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Shoulder dislocations: A tricky area

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A few questions to ask yourself before trying to relocate a shoulder dislocation.

Following a recent course (The Advanced Shoulder Course) in Reading it made me challenge my views on pitch side relocation/reduction of shoulder dislocations. One thing I learnt from the course is that even when you have clinical experts in a room they disagree and have different approaches to often the same clinical case (like us physios). The following article is by no means to sway your own clinical judgement but to highlight some areas I had not considered before. I have also under gone the pitch side RFU ICIS course which advise to use your own judgement. Physiowizz continues to provide information from both sides of the coin and it is up to you to develop your clinical reasoning skills and apply this to your practice as you wish.

I asked top shoulder/bone surgeons from various locations around the world “What are your feelings on reducing shoulders pitch side” and of I course was greeted with an awkward polite smile.

“Well of course this is different for every individual but how do you know there is no fracture?”

The general consensus from a surgeons point of view was that a force with large enough impact to dislocate how can you clinically rule out fracture and more importantly if you try to reduce it without a pre XRay what if you complicate the fracture?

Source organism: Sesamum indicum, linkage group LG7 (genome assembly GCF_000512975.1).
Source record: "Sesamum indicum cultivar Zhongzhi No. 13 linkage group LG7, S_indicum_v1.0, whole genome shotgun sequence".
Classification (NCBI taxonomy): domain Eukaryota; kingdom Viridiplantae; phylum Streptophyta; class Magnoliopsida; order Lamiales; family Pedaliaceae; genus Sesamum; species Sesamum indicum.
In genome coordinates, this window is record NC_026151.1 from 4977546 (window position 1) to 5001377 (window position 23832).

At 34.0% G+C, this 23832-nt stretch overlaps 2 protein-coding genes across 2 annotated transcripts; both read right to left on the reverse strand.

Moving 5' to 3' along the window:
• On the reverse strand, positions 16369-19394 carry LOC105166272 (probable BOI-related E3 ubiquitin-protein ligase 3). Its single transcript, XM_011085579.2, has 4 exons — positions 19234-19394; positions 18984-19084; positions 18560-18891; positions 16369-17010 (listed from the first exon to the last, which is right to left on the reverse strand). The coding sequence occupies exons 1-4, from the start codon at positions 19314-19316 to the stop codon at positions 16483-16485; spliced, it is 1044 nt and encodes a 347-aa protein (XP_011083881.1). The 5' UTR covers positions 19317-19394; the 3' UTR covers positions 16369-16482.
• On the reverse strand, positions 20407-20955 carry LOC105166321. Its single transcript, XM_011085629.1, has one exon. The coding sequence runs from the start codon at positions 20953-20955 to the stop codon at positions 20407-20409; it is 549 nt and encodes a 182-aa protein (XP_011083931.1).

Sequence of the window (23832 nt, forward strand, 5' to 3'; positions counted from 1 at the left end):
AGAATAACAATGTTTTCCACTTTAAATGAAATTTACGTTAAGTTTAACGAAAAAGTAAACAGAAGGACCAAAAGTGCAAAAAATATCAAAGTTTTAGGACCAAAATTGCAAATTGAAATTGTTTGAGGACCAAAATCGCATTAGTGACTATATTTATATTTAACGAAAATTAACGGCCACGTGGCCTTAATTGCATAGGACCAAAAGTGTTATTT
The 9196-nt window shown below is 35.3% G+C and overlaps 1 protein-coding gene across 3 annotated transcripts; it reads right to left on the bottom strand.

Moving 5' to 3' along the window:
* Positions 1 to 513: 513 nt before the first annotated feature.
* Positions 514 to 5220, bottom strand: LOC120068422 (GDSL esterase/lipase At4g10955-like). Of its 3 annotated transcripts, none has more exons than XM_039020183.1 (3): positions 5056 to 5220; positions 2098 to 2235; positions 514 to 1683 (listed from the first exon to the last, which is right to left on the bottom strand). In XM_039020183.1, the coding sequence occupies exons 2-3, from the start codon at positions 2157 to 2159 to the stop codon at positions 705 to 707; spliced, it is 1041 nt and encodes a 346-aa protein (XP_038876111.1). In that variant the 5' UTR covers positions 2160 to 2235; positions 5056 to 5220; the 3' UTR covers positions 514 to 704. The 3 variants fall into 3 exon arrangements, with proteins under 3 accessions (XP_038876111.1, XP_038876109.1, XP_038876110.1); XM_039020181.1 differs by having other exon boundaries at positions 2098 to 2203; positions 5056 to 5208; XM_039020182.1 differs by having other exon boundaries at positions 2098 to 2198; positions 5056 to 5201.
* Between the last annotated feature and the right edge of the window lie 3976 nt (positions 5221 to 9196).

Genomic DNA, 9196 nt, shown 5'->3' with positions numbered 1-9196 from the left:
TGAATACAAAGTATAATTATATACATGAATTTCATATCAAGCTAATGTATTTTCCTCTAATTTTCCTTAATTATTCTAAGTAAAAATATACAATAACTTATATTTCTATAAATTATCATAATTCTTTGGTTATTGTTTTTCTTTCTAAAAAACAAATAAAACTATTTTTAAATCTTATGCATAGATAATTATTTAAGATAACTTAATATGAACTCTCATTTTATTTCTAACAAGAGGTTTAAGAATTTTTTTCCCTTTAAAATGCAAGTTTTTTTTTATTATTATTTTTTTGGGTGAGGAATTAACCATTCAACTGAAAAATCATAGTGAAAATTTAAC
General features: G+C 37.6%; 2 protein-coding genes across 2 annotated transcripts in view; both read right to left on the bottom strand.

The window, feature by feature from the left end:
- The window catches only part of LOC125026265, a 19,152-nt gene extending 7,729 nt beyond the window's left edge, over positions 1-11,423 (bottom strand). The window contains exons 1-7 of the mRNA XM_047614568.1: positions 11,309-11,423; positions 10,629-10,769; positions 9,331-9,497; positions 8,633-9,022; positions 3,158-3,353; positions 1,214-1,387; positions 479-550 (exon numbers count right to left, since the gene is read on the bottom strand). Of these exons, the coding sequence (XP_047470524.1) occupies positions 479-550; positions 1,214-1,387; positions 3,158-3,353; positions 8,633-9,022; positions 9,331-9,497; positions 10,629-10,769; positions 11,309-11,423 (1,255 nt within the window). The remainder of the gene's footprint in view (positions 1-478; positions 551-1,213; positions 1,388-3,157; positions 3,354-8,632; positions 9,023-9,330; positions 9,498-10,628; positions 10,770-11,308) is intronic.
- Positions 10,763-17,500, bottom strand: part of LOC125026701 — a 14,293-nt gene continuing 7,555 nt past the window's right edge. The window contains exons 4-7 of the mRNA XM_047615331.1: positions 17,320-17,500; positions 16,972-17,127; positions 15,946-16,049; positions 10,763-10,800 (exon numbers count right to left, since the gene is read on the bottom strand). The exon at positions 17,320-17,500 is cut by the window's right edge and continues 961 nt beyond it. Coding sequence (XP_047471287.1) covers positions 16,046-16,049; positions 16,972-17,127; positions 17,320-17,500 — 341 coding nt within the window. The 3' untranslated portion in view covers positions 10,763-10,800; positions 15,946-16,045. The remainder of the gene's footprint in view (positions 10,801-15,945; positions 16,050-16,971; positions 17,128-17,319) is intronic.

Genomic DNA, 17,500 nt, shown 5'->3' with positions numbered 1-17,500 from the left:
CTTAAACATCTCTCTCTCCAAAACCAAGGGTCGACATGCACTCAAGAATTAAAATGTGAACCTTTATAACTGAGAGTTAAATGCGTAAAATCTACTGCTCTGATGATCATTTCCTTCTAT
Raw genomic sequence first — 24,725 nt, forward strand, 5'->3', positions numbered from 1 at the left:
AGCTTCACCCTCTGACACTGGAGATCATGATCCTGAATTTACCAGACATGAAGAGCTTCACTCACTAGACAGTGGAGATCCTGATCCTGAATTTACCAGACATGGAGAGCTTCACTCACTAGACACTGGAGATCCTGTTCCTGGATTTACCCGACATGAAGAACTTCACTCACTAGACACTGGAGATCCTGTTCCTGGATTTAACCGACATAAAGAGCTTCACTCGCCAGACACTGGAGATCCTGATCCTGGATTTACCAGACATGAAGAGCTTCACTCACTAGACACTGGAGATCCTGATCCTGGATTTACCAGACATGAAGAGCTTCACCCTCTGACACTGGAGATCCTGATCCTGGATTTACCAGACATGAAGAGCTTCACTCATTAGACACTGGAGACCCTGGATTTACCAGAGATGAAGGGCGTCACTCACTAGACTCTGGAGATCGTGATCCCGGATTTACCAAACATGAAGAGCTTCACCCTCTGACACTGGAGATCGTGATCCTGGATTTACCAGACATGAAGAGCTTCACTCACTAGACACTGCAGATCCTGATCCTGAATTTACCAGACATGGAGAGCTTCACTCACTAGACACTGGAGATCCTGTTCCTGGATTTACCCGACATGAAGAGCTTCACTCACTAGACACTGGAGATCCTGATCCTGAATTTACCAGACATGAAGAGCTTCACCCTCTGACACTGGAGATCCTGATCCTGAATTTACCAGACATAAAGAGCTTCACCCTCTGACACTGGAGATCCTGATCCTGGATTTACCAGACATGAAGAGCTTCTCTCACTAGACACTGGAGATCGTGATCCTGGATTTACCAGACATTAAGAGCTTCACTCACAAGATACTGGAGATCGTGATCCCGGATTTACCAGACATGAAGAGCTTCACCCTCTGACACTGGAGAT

Are your qualified to do the procedure?

By this I mean do you have adequate skill to relocate a fracture? This, like any competency should be taught, practiced, ideally supervised by a senior and updated regularly which is not ideal in a pitch side role where these are relatively rare.

How far is the nearest hospital?

Most hospitals are within 30 minutes. When I questioned the surgeons about  axillary nerve palsy their feelings were that the majority of damage would come from the initial impact and that if you watched shoulder surgery the joint was dislocated for long periods of time and dislocated repeated to change view (of course anaesthetic affects muscle spasm/pain). They felt that an extra 30 minutes would be unlikely to cause the nerve palsy although I have not found any evidence to suggest either way. If anyone knows any specific evidence for this area could you please add to forum discussion.

Are they a secondary offender?

If the patients have dislocated before (and have not had a repair) they are more likely to dislocate again due to the soft tissue damage of previous dislocations. This could be intepretated that they may be more likely to dislocated with a lesser force however how you judge the force is difficult. Remember 30-50% of adult dislocations have associated fracture (check out ref below for population group).

What is the age of the patient?